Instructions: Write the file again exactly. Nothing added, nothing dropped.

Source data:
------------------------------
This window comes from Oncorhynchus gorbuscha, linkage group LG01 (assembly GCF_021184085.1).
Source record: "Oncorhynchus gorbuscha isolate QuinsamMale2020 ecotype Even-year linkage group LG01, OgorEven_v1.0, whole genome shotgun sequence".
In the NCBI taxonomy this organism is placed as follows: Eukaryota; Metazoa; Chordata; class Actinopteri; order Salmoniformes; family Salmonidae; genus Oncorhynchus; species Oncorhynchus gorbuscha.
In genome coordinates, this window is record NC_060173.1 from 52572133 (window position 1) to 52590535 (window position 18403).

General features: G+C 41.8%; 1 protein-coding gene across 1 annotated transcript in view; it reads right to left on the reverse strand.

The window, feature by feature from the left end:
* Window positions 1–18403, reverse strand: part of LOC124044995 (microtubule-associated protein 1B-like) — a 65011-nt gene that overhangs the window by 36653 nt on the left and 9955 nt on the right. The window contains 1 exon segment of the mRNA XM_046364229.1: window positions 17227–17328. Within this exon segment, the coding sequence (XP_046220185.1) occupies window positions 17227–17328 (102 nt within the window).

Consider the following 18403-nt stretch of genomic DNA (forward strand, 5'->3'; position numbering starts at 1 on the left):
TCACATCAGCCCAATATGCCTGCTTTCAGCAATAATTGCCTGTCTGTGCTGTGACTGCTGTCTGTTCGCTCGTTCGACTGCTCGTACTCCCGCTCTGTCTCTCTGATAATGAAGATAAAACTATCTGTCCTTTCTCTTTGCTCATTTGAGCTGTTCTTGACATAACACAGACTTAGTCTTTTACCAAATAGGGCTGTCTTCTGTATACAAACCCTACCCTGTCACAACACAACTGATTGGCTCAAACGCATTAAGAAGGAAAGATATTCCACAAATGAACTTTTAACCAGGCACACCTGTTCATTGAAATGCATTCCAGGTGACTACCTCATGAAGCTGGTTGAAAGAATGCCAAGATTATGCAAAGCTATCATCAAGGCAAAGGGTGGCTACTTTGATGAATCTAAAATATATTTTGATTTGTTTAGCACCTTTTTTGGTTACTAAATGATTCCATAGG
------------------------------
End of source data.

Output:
This window comes from Oncorhynchus gorbuscha, linkage group LG01 (assembly GCF_021184085.1).
Source record: "Oncorhynchus gorbuscha isolate QuinsamMale2020 ecotype Even-year linkage group LG01, OgorEven_v1.0, whole genome shotgun sequence".
In the NCBI taxonomy this organism is placed as follows: Eukaryota; Metazoa; Chordata; class Actinopteri; order Salmoniformes; family Salmonidae; genus Oncorhynchus; species Oncorhynchus gorbuscha.
In genome coordinates, this window is record NC_060173.1 from 52572133 (window position 1) to 52590535 (window position 18403).

General features: G+C 41.8%; 1 protein-coding gene across 1 annotated transcript in view; it reads right to left on the reverse strand.

The window, feature by feature from the left end:
* Window positions 1–18403, reverse strand: part of LOC124044995 (microtubule-associated protein 1B-like) — a 65011-nt gene that overhangs the window by 36653 nt on the left and 9955 nt on the right. The window contains 1 exon segment of the mRNA XM_046364229.1: window positions 17227–17328. Within this exon segment, the coding sequence (XP_046220185.1) occupies window positions 17227–17328 (102 nt within the window).

Consider the following 18403-nt stretch of genomic DNA (forward strand, 5'->3'; position numbering starts at 1 on the left):
TCACATCAGCCCAATATGCCTGCTTTCAGCAATAATTGCCTGTCTGTGCTGTGACTGCTGTCTGTTCGCTCGTTCGACTGCTCGTACTCCCGCTCTGTCTCTCTGATAATGAAGATAAAACTATCTGTCCTTTCTCTTTGCTCATTTGAGCTGTTCTTGACATAACACAGACTTAGTCTTTTACCAAATAGGGCTGTCTTCTGTATACAAACCCTACCCTGTCACAACACAACTGATTGGCTCAAACGCATTAAGAAGGAAAGATATTCCACAAATGAACTTTTAACCAGGCACACCTGTTCATTGAAATGCATTCCAGGTGACTACCTCATGAAGCTGGTTGAAAGAATGCCAAGATTATGCAAAGCTATCATCAAGGCAAAGGGTGGCTACTTTGATGAATCTAAAATATATTTTGATTTGTTTAGCACCTTTTTTGGTTACTAAATGATTCCATAGG